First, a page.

I remember well the first time I saw Super Hexagon. It was during some Steam sales, and the game was here, shy, discreet, not very popular. It never appeared as a feature in the home panel, and I had never heard of it. The name was slightly appealing, as I remember all the great games which include ‘Super’, such as the Super Mario Bros series or Super Meat Boy. Heck, there was also the Super Nintendo. The Steam description also amused me. It is typically the kind of text which does not help at all when it comes to searching information before purchasing, and I liked that. In case you never read it, here’s what is supposed to make you buy the game on Steam:
Hexagons are first order permutohedrons: The vertices of a hexagon can be formed by permuting the coordinates of the vector (1, 2, 3).
The north pole of the planet Saturn has a hexagonal storm cloud pattern with 8,600 mile long sides, larger than the diameter of Earth.
Though hexagon may appear to be a difficult word to rhyme, there are actually dozens of words that rhyme with it. For example: Autobahn, decagon, decathlon, electron, Kyrgzstan, Lebanon, leprechaun and marathon.
It was absurd but true. Somewhat related to the game but uninformative at the same time. More like trivia facts that you could say during parties, though I don’t see how you can engage a conversation about hexagons. Anyway, after reading those lines, I still had no idea what the game was about, therefore I decided to watch the trailer. And then I was sold. Upon watching the video, one thought came to my mind: I had to play it, or at least try it, for it was sure that I could not possibly beat it. In fact, I could not even imagine that somebody human could do it. I was so wrong, and I’m not even mad about it. On the contrary, Super Hexagon now epitomizes for me the essence of gaming, at its very core. Here’s why.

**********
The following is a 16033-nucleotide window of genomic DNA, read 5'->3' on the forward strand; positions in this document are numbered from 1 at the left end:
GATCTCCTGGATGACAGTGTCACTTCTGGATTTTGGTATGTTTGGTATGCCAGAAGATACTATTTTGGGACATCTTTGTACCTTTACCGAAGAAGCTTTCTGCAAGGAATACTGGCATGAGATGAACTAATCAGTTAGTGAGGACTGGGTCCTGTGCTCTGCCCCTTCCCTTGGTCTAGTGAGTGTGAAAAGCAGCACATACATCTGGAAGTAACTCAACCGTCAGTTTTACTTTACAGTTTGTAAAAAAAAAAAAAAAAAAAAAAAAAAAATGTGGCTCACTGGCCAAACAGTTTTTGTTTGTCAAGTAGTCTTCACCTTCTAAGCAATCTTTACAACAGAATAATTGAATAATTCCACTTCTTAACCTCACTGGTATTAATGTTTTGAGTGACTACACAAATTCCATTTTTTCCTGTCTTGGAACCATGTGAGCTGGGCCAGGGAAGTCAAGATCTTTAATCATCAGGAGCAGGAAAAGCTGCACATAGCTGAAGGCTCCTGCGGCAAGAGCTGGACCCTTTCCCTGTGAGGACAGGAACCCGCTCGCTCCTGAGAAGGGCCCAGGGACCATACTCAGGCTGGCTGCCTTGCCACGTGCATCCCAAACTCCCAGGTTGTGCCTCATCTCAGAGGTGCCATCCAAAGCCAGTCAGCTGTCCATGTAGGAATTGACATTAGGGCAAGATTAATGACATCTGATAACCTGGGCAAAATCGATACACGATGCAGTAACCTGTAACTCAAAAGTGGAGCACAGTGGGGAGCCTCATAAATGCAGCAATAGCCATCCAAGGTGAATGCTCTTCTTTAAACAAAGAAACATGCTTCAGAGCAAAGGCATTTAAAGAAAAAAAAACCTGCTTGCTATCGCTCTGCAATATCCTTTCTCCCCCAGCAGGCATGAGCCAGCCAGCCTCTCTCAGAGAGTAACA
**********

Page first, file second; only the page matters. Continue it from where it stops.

Grandeur and minimalism.
Super Hexagon is thought-provoking, in many ways. Upon watching the trailer, I was absolutely speechless. At first its epileptic visual and unbearable music create a sort of malaise. One barely identifies what is going on the screen, except that it is moving, spinning and extremely disturbing. The malaise is almost physical: upon showing the game to some friends, several of them told me that they had headache just by watching me playing at the lowest level of difficulty. Not so many games can proudly say that they provoked real physical troubles, and Super Hexagon is one of them. For me, although I was clearly disoriented, I did not experience headache. The malaise was inner and psychological, for I had no idea what this game was about. Usually, video games are easy to tame. There is always a short period of adaptation, in which the player becomes familiar with the environment, the genre, the controls and all those little things. In Super Hexagon, this period is either infinite or extremely long. The whole game is in fact a never-ending tutorial.
So what is Super Hexagon? Described as a minimal action game, you control a small triangle bound to the sides of a hexagon. You can only move left or right to rotate around the six sides. Your goal is to survive the endless waves of hexagon-based patterns coming at you. The obstacles can be a 5-sided white prison with only one side open, or several lines requiring quick moves between them. Once you hit something, the game is over. Survive for at least one minute, and the game considers the level beaten, unlocking its hyper version, which is faster and harder. The game starts with 3 levels, Hexagon, Hexagoner, and Hexagonest, which are respectively on Hard, Harder and Hardest difficulty. Beat them all to unlock the next 3 levels which are Hyper Hexagon, Hyper Hexagoner and Hyper Hexagonest. Upon surviving Hyper Hexagonest for one minute, you finally enter the last zone where you can do nothing but keep playing before you unfortunately hit something. There is no required minimum in this zone. Survive as long as you can, and then die. This is Super Hexagon, and behind its apparent simplicity, it is one of the hardest game ever made.